Queens of the Stone Age Credit: Andreas Neumann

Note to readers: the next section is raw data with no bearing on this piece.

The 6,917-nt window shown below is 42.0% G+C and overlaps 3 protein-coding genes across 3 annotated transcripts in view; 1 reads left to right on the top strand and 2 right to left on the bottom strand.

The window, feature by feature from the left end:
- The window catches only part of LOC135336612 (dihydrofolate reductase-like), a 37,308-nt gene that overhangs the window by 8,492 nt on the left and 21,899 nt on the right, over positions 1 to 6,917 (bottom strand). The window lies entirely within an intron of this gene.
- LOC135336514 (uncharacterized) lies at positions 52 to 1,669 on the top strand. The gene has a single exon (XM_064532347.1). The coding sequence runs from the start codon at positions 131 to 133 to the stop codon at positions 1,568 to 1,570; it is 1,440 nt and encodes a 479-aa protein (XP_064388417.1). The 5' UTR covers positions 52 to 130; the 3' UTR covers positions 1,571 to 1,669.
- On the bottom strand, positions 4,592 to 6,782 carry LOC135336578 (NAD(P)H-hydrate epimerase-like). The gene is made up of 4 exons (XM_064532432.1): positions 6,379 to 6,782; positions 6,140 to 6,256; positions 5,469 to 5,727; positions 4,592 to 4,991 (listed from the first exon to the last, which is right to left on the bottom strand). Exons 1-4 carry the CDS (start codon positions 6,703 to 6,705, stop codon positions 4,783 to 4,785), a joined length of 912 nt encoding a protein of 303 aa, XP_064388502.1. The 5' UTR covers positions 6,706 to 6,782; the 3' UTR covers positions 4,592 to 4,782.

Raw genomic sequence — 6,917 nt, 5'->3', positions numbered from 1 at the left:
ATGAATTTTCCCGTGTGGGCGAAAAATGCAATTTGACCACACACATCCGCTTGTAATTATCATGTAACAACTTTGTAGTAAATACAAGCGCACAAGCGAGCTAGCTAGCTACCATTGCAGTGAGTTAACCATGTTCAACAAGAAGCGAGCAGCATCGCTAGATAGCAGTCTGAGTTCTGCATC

Back in the late 90s, Queens of the Stone Age edged themselves out of the ooze of the desert-fried stoner-rock underground and turned themselves into the most interesting band in mainstream rock. Taking the massively heavy shredding of sole constant member Josh Homme’s groundbreaking previous project, Kyuss, and adding an impossibly smooth sheen, Queens of the Stone Age made a name for themselves with crunchy, otherworldly stoner pop. It’s been a solid 15 years since the band blew up with their 2002 Dave Grohl-anchored Songs for the Deaf, and on this summer’s Villains (Matador) they’ve settled into a more simplified, streamlined groove. Gone are the howls of former bassist Nick Oliveri, the mountain of marijuana-smoke-stained Marshall amps, and their characteristic druggy throb; they’ve been replaced by hyperslick melodies, upbeat boogies, and Mark Ronson production. But Queens of the Stone Age have by no means turned safe on Villains—even with their slightly less bombastic take on rock’n’roll, they’re still the most exciting band you’ll hear on the radio today.   v